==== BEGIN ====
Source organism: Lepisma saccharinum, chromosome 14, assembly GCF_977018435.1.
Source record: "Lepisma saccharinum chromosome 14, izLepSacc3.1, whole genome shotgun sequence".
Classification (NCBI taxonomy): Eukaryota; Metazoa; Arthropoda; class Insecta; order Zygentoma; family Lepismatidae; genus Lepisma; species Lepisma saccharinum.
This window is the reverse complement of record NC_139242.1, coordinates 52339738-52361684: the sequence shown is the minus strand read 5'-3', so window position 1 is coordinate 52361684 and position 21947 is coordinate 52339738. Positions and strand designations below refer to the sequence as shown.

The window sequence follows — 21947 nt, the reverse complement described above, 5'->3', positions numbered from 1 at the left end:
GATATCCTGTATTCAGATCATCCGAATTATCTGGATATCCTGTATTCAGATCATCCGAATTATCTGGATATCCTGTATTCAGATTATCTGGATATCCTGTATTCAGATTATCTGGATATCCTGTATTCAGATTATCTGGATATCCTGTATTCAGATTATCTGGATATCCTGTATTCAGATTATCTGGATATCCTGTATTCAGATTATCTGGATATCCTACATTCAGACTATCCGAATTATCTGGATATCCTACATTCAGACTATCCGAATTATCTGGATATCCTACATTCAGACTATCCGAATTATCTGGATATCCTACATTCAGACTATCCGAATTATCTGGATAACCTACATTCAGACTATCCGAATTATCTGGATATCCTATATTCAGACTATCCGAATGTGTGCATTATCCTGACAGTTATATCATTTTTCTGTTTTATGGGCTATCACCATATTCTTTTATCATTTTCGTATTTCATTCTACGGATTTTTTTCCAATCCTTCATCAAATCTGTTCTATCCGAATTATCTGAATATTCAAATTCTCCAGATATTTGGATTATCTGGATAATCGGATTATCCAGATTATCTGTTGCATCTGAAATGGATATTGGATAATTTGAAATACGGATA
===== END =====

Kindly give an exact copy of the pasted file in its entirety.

Source organism: Lepisma saccharinum, chromosome 14, assembly GCF_977018435.1.
Source record: "Lepisma saccharinum chromosome 14, izLepSacc3.1, whole genome shotgun sequence".
Classification (NCBI taxonomy): Eukaryota; Metazoa; Arthropoda; class Insecta; order Zygentoma; family Lepismatidae; genus Lepisma; species Lepisma saccharinum.
This window is the reverse complement of record NC_139242.1, coordinates 52339738-52361684: the sequence shown is the minus strand read 5'-3', so window position 1 is coordinate 52361684 and position 21947 is coordinate 52339738. Positions and strand designations below refer to the sequence as shown.

The window sequence follows — 21947 nt, the reverse complement described above, 5'->3', positions numbered from 1 at the left end:
GATATCCTGTATTCAGATCATCCGAATTATCTGGATATCCTGTATTCAGATCATCCGAATTATCTGGATATCCTGTATTCAGATTATCTGGATATCCTGTATTCAGATTATCTGGATATCCTGTATTCAGATTATCTGGATATCCTGTATTCAGATTATCTGGATATCCTGTATTCAGATTATCTGGATATCCTGTATTCAGATTATCTGGATATCCTACATTCAGACTATCCGAATTATCTGGATATCCTACATTCAGACTATCCGAATTATCTGGATATCCTACATTCAGACTATCCGAATTATCTGGATATCCTACATTCAGACTATCCGAATTATCTGGATAACCTACATTCAGACTATCCGAATTATCTGGATATCCTATATTCAGACTATCCGAATGTGTGCATTATCCTGACAGTTATATCATTTTTCTGTTTTATGGGCTATCACCATATTCTTTTATCATTTTCGTATTTCATTCTACGGATTTTTTTCCAATCCTTCATCAAATCTGTTCTATCCGAATTATCTGAATATTCAAATTCTCCAGATATTTGGATTATCTGGATAATCGGATTATCCAGATTATCTGTTGCATCTGAAATGGATATTGGATAATTTGAAATACGGATA